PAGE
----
Thursday, September 25, 2014

Modi's China gamble and Japan's secure friendship

When Modi ascended to power there were doubts about his diplomatic ability to gauge our neighbors who share boundaries with us and with other countries whose investment can tremendously help India. In the past few months his visit to Bhutan, Nepal, and Japan clearly demonstrated his diplomatic and business acumen of dealing with various East Asian countries. Modi's Japan tour is extraordinarily historic because no Indian Prime Minister has been able to extract such concrete investments in one single visit. 

Back in 1993 when former PM Narasimha Rao coined "Look East" policy term it was for Indian diplomacy to look east of India to countries such as China, Japan, ASEAN - (includes Brunei, Cambodia, Indonesia, Laos, Malaysia, Myanmar, the Philippines, Singapore, Thailand and Vietnam). Subsequent governments irrespective of parties contributed to this policy. At the beginning of 2000, former PM Vajpayee dedicated a lot of his diplomatic strength to make America a long standing ally of India in addition to engaging East Asian countries. His achievement was to change the definition of Indo-US ties forever. However, political, diplomatic and security compulsions led to this direction. The current PM Mr. Modi is leading this policy again of Look East but purely for economic gains. This is the first time an Indian PM is trying so hard to get China and Japan together to invest in India in very specific sectors.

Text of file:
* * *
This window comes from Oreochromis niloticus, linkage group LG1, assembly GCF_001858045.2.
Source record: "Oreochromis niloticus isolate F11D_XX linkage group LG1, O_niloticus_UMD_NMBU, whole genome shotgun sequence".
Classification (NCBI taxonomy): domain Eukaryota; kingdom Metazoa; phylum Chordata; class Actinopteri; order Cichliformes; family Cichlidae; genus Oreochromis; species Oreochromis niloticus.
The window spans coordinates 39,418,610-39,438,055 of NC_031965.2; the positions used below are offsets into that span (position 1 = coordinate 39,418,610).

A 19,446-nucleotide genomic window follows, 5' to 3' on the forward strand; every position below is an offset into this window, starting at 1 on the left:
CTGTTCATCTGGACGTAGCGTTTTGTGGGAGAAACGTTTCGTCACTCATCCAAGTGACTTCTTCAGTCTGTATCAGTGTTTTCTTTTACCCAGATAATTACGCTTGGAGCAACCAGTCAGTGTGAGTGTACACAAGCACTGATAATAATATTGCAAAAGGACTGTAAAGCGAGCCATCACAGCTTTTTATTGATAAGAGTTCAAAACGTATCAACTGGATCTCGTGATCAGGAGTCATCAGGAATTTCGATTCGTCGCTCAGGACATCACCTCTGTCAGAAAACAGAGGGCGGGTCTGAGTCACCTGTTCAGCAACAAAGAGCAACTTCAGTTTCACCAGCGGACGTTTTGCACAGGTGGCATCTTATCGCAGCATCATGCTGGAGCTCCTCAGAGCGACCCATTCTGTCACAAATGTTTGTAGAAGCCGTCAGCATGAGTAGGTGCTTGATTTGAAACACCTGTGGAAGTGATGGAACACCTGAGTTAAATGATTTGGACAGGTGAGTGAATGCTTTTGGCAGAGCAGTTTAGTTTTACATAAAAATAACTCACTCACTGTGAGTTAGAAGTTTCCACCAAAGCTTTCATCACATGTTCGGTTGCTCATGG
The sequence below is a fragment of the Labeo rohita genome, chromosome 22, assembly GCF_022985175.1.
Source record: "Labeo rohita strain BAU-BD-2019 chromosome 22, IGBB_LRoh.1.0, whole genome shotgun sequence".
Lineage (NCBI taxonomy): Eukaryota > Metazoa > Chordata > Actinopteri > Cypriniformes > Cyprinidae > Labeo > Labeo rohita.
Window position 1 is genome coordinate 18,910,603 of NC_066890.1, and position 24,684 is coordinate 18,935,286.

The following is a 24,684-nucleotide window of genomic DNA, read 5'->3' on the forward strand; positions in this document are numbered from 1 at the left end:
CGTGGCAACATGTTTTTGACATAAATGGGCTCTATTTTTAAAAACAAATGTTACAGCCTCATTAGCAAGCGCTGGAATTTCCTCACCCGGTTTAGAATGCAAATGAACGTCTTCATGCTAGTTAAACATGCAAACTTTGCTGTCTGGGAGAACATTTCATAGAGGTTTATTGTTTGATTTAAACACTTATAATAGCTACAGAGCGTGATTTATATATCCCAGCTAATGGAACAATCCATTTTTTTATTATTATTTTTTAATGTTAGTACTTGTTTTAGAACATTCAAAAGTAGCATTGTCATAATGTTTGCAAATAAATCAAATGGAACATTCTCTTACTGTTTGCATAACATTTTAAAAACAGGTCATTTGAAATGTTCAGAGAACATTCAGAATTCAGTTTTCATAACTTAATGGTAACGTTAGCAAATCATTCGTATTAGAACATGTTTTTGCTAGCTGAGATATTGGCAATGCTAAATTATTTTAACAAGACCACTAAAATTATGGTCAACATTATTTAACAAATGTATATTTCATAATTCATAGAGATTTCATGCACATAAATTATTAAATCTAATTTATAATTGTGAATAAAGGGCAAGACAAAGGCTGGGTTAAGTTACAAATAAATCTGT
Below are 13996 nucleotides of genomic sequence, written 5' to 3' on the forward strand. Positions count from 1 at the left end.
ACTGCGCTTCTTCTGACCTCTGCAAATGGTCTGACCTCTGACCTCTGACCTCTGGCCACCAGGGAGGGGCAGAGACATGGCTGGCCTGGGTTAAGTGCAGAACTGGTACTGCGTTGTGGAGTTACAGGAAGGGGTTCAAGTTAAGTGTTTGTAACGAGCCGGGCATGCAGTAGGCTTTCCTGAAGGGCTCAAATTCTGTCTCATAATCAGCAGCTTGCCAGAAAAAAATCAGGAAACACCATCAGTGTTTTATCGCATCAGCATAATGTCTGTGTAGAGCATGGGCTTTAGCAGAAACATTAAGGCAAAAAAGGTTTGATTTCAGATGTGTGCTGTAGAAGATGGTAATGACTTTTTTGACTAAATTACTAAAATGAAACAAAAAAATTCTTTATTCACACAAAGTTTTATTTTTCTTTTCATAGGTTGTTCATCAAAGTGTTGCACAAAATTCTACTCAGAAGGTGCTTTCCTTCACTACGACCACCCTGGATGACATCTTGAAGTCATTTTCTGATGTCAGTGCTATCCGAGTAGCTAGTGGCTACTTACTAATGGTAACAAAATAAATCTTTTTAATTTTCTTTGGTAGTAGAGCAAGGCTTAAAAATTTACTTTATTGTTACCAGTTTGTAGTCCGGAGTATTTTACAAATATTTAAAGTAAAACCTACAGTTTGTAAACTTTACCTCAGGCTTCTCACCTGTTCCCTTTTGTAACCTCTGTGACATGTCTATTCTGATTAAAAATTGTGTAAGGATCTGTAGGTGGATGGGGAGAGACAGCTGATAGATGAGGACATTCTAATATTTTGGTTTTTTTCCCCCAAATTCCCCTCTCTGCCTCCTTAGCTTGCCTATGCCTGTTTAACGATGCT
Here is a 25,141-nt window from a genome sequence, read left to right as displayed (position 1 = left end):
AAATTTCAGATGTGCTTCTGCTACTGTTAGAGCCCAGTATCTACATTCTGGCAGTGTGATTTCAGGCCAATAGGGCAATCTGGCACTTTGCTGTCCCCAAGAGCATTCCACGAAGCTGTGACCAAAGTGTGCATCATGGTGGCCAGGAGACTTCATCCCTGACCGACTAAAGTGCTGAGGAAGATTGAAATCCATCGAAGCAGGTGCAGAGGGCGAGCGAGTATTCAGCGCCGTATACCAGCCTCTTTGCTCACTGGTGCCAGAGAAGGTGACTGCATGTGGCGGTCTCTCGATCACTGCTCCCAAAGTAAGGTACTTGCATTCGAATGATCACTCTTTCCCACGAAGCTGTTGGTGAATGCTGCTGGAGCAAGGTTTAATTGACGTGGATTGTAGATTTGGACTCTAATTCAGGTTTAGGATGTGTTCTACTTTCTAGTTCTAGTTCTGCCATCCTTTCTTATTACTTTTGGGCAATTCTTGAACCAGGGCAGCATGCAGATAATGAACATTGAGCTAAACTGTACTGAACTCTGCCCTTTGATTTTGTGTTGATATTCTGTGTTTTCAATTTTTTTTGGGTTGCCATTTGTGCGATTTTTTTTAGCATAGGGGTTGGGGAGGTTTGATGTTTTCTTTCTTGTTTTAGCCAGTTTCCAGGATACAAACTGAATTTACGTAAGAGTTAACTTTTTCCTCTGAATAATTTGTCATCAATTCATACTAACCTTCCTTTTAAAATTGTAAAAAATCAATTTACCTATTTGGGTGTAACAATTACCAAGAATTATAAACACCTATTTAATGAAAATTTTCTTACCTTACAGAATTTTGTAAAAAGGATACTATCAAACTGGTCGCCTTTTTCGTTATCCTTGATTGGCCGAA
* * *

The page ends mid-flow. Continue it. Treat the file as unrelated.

Even though his tours of Nepal and Bhutan were significant for India an enormous excitement was in store for his Japan tour. The tour resulted in Japan investing close to 35 billion dollars in very specific sectors like High Speed Railways to give financial, operational and technical support. Unlike the World Bank loan which can be siphoned off easily without achieving the objective for which the loan was taken Japan will not give away hard cash. It is going to invest over 5 years and will monitor how India performs on speedy clearances and expedition of processes to ease business in India. Japan will participate in helping "Clean Ganga", "Develop Smart cities" and "Metro projects in Ahmedabad", "set up Industrial parks in the two countries", "make Varanasi like Kyoto"